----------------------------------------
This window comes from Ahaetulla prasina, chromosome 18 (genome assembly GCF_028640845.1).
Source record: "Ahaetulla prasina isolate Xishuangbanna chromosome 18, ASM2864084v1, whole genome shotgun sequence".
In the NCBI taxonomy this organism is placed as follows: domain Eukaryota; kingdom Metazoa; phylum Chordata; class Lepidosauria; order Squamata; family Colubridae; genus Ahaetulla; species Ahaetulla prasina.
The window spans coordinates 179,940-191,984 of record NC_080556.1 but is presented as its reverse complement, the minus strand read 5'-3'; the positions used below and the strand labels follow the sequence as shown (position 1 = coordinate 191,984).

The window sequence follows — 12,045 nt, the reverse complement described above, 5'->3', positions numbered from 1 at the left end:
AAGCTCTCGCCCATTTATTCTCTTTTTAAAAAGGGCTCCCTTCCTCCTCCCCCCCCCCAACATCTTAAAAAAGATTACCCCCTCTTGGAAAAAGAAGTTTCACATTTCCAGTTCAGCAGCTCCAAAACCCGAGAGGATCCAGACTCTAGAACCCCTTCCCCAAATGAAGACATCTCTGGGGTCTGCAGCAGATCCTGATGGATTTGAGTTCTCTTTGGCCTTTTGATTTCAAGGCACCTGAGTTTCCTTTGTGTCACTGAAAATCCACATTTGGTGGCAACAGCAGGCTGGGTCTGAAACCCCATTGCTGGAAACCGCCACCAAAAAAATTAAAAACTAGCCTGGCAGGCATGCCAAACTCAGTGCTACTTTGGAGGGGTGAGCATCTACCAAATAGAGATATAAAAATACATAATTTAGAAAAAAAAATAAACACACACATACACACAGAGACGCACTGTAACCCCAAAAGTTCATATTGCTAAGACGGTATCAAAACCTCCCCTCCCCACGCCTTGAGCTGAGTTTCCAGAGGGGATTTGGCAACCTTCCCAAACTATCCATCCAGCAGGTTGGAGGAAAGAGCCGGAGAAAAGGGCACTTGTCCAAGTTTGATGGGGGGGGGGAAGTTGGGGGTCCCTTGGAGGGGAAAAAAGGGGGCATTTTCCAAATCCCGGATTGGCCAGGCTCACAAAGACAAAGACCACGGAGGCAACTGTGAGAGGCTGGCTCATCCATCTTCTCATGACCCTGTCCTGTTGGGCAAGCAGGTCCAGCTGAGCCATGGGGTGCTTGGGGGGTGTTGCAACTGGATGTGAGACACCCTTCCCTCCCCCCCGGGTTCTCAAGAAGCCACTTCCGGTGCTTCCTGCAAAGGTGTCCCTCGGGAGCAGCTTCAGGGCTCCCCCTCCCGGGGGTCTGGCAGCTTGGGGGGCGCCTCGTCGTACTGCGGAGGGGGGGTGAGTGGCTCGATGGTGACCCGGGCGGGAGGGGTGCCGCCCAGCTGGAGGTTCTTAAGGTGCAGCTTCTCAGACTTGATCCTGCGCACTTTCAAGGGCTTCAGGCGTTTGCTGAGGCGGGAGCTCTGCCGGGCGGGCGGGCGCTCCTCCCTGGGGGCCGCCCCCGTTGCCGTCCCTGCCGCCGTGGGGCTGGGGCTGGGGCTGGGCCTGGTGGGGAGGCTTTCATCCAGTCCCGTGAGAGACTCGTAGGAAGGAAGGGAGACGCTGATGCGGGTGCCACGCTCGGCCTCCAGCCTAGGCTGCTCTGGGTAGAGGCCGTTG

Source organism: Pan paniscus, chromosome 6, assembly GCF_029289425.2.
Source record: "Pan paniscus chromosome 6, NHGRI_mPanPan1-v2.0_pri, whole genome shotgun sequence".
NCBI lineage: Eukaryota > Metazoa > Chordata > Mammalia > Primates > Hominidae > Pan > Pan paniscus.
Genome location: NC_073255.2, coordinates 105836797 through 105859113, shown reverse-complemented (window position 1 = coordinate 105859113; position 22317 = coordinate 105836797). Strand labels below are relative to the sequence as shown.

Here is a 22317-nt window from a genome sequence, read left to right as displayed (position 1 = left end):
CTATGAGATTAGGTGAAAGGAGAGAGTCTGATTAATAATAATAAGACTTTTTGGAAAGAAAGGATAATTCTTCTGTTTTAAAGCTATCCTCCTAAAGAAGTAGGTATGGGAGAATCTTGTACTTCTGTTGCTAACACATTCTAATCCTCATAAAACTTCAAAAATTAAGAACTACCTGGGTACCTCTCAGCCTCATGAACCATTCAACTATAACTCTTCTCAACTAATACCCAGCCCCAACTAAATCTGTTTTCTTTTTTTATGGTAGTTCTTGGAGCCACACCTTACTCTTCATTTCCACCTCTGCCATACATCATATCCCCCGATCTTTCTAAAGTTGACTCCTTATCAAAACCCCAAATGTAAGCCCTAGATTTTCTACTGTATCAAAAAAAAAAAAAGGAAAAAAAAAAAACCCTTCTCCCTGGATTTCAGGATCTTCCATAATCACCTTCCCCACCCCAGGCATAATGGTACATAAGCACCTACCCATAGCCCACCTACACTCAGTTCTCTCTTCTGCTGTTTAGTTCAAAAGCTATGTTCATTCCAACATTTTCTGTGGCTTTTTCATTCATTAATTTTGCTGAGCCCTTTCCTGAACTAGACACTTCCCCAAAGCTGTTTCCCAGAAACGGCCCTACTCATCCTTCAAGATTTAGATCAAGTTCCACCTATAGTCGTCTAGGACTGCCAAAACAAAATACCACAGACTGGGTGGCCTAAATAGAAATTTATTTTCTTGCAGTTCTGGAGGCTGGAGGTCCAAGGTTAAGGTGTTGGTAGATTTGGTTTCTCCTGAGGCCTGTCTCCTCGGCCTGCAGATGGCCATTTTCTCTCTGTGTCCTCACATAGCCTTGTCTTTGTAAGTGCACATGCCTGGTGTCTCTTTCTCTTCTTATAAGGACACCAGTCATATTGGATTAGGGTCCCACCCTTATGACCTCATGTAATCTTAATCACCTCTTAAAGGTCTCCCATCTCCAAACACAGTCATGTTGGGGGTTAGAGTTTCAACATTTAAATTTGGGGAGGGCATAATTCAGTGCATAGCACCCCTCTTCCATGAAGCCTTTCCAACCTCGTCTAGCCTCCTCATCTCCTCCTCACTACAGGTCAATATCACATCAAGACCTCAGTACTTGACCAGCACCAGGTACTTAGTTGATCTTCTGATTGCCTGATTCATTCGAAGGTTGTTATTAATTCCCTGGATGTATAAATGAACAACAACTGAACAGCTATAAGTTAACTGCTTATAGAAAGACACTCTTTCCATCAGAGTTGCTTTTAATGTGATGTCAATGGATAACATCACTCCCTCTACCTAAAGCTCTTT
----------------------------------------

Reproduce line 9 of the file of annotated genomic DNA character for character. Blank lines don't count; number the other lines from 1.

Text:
NCBI lineage: Eukaryota > Metazoa > Chordata > Mammalia > Primates > Hominidae > Pan > Pan paniscus.